IPANZ Conference speech: Justice Joe Williams on Crown/Māori Relations and a 200-year search for Partnership
28 March 2022● News and media
How can Aotearoa New Zealand honour the Treaty of Waitangi and build real partnerships between Māori and the Crown? What would those partnerships look like, and how can they recognise and overcome the inertia, false starts, and barriers from the past?
The Hon Justice Sir Joe Williams was keynote speaker at the recent Institute of Public Administration of New Zealand (IPANZ) conference, speaking on the theme of Crown/Māori Relations: a 200-year search for Partnership.
Justice Williams has served as a judge of the New Zealand Supreme Court since 2008, and was previously chair of the Waitangi Tribunal, and chief judge of the Māori Land Court. Addressing a largely public sector audience he spoke of his own upbringing, and of the “constitutional amnesia” and the “reluctant search for ourselves” that has defined periods of history since the signing of the Treaty of Waitangi in 1840.
He situated Aotearoa New Zealand in time as a country still struggling to make the promise of the Treaty of Waitangi a reality after almost 200 years, and in space as a nation shifting its mindset from ‘an island off the coast of England’ to one that was accepting its place as part of Polynesia.
He stressed that ‘partnership’ is not about consultation or just listening – it’s about genuine transfer of power and co-creating something new. Noting that 2040 will be the 200th anniversary of Te Tiriti, he concluded that if Aotearoa comes to a “place of peace”, “We will be the country in 2040 most full of shared optimism”.
Sally Washington, ANZSOG’s executive Director for Aotearoa attended the conference, and said “It’s rare for a speech at a public administration event to bring me to tears. This one did. Ngā mihi nui IPANZ for allowing ANZSOG to share this important oration.”
Overcoming historical amnesia
Justice Williams began by outlining the history of Aotearoa New Zealand’s struggles to make the promise of the Treaty of Waitangi (the 1840 agreements between the British Crown and Māori chiefs that promised Māori rights to land and self-government) a reality.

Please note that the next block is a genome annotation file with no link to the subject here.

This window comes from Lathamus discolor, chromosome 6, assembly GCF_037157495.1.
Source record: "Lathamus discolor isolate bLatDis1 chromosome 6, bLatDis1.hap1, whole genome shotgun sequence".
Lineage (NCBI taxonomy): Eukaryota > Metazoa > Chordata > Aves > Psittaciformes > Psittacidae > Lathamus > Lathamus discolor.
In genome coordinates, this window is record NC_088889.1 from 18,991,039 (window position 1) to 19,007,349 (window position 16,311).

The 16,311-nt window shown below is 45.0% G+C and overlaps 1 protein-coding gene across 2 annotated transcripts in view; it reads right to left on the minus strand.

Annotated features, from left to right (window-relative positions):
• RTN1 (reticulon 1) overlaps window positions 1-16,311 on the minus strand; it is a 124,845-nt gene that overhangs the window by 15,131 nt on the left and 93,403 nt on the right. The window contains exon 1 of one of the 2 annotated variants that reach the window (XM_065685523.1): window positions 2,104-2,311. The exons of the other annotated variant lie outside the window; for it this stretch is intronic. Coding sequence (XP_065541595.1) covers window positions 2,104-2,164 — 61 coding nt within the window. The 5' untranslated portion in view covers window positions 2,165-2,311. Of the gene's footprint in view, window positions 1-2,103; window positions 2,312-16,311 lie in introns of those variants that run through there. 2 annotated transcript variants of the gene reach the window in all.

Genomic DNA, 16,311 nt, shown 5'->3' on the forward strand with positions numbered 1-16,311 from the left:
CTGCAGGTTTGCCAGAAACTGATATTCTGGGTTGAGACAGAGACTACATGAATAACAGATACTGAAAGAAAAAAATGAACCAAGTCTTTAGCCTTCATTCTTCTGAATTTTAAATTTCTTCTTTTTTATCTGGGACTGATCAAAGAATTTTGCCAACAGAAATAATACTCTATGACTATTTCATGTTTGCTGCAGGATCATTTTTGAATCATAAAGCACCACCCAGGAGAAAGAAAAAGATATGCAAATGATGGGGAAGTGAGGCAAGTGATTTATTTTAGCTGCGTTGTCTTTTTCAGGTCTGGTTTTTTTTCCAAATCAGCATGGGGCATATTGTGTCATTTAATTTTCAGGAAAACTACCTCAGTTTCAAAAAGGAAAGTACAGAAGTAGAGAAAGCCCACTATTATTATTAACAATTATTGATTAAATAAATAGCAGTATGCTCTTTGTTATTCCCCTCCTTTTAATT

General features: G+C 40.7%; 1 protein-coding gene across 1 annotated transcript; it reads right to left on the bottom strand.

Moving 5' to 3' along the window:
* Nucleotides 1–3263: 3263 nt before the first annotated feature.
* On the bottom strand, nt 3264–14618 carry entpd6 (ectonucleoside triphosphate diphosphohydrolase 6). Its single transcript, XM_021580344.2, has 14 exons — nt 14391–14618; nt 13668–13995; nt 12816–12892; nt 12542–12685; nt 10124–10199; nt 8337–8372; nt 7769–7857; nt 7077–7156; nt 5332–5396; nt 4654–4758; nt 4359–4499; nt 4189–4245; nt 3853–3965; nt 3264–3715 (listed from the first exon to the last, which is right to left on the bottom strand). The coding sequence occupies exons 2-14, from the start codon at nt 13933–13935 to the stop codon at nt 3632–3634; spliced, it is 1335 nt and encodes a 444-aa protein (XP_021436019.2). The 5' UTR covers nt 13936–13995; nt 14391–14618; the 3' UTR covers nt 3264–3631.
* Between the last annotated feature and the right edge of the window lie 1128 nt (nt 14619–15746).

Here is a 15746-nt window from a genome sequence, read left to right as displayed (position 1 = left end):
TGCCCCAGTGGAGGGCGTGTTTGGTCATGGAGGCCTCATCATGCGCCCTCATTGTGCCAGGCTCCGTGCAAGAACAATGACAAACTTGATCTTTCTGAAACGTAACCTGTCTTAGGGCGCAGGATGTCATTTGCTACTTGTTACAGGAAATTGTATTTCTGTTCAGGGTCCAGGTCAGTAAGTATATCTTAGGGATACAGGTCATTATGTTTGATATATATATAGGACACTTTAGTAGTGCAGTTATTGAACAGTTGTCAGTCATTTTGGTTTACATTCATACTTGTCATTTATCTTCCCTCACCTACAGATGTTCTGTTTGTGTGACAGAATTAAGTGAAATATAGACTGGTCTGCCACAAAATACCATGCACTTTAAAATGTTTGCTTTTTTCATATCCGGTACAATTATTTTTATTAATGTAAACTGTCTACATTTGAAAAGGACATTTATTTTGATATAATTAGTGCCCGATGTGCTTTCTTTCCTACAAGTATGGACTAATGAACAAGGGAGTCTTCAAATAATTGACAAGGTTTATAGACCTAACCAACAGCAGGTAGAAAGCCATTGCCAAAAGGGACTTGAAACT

“But the fact that we are struggling is a positive. Our journey in this country has not been a linear path – more like a narrative constructed entirely in rhyming couplets,” he said.
He said that the challenges in Aotearoa New Zealand had been compounded by historical amnesia which saw governments forget the lessons from past efforts at partnership building.
“For 150 years the potential for partnerships between Crown and Māori repeatedly emerged and then sank, floated by Māori and then torpedoed by the government of the day,” he said.
“The Māori Affairs Department and Economic Advancement Act of 1945, Māori councils of the 1960s all of which sank. Every one of these initiatives was greeted by Māori with enthusiasm, embraced and run with and then choked.”
He spoke of growing up in Aotearoa New Zealand at a time when Māori were ‘marginalised, poor and seen as a problem or a drain on the national character’.
“People say the past is a different country – I grew up in the past. In the 1960s and 1970 we could have been a small island just off the coast of England. We moved more to the mid-Atlantic with US influence, but there was no sense that we were a nation in the Pacific.
“In the 1970s and 1980s we began, as a country, a reluctant search for ourselves. This was the beginning of decolonisation, as a mindset. We are Polynesians – all of us.”
“For Māori in the 1970s and 80s it meant reimagining ourselves, with government help. It taught us young Māori to be proud of who we were.”
He said that the current moment in Aotearoa New Zealand was one ‘where the old is fading and the new is yet to be fully imagined’.
“That’s where I think we are and that is why I can be full of hope’.
Reweaving social fabric through partnerships
“The Treaty settlement process is a process of reconstruction, of reweaving a fabric that had been deliberately unpicked, often by well-meaning public servants who believed that the weave was a handicap to the people whose weave it was,” he said
“The Treaty settlement process is an attempt to reverse that. Treaty settlements have generated high degrees of satisfaction among iwi and also high levels of pessimism because the social unravelling continues.